Sam Altman, president of Y Combinator, takes a break during the New Work Summit in Half Moon Bay, California, U.S., Monday, February 25, 2019.

David Paul Morris | Bloomberg | Getty Images

In just two days, OpenAI CEO Sam Altman appeared to do a 180 on his public views on European regulation of artificial intelligence — first threatening to cease operations in Europe if regulation crossed a line, then reversing his claims and now says the company has “no plans to leave.”

On Wednesday, Altman spoke to reporters in London and outlined their concerns on the European Union’s AI law, due to be finalized in 2024, the Financial Times reported.

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“The details really matter,” Altman reportedly said. “We will try to comply, but if we cannot comply, we will cease operations.”

Initially, the legislation – which may be the first of its kind in terms of AI governance – was drafted for “high-risk” uses of AI, such as in medical devices, employment and lending decisions.

Now, amid the generative AI boom, lawmakers have proposed expanded rules: Makers of big machine learning systems and tools like big language models, the kind that power chatbots like OpenAI’s ChatGPT, Google’s Bard and more, would have to disclose AI-generated content and publish summaries of any copyrighted information used as training data for their system.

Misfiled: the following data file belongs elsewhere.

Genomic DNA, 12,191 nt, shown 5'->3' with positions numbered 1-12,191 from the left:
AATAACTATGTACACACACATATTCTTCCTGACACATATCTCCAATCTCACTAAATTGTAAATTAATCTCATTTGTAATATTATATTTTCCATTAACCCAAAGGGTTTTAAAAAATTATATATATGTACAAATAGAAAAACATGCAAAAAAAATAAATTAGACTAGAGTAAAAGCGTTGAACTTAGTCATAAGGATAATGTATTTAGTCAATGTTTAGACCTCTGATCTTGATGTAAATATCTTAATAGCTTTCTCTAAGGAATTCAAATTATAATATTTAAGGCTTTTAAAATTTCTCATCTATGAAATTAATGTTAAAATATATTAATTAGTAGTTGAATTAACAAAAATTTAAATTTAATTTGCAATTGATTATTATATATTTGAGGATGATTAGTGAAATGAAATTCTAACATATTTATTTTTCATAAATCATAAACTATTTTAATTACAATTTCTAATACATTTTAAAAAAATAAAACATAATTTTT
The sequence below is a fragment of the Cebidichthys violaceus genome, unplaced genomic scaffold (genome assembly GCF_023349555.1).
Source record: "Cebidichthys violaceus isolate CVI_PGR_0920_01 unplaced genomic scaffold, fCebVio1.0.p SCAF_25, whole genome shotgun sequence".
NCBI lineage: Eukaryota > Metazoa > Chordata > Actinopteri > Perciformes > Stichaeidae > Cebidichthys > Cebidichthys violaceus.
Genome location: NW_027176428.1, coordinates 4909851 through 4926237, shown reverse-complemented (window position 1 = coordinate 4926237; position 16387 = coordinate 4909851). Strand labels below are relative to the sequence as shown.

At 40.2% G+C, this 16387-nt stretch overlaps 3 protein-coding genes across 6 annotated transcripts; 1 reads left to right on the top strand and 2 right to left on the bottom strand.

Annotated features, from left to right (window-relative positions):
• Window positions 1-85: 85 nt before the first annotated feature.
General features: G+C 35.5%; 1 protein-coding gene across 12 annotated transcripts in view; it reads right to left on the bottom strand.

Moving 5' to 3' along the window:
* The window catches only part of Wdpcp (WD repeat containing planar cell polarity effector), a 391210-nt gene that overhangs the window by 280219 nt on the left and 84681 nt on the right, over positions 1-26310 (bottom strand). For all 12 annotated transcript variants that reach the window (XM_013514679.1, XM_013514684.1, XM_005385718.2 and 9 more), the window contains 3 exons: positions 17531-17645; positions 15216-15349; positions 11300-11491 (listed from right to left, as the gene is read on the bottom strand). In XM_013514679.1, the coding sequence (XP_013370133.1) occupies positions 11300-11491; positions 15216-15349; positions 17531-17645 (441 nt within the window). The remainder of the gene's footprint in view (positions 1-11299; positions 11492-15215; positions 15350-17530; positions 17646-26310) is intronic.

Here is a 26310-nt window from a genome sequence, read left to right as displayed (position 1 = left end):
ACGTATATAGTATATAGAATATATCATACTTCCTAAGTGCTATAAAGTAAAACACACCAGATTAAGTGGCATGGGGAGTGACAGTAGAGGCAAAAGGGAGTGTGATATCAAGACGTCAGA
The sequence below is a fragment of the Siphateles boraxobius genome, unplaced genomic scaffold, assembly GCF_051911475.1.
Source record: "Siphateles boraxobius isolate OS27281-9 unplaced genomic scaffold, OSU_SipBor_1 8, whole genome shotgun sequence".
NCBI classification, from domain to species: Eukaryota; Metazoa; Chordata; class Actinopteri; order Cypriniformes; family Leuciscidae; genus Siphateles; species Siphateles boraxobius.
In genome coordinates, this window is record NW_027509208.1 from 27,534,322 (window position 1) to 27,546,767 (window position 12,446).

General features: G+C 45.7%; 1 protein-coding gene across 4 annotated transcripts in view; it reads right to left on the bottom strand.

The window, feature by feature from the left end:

OpenAI attracted criticism to not disclose methods or training data for GPT-4, one of the models behind ChatGPT, after it was released.

“The current draft of the EU’s AI law would be over-regulatory, but we have heard that it will be withdrawn,” Altman said on Wednesday in London. according to Reuters. “They still talk about it.”

Legislator told Reuters the draft was not up for debate, and Dragos Tudorache, a Romanian member of the European Parliament, said he “doesn’t see any dilution happening anytime soon.”

Less than 48 hours after his initial comments about the potential shutdown, Altman tweeted about a “very productive week of conversations in Europe about how best to regulate AI,” adding that the OpenAI team is “excited to continue operating here and, of course, have no plans to leave.”

The newer proposal for the EU’s AI law will be negotiated between the European Commission and member states in the coming year, the FT reported.

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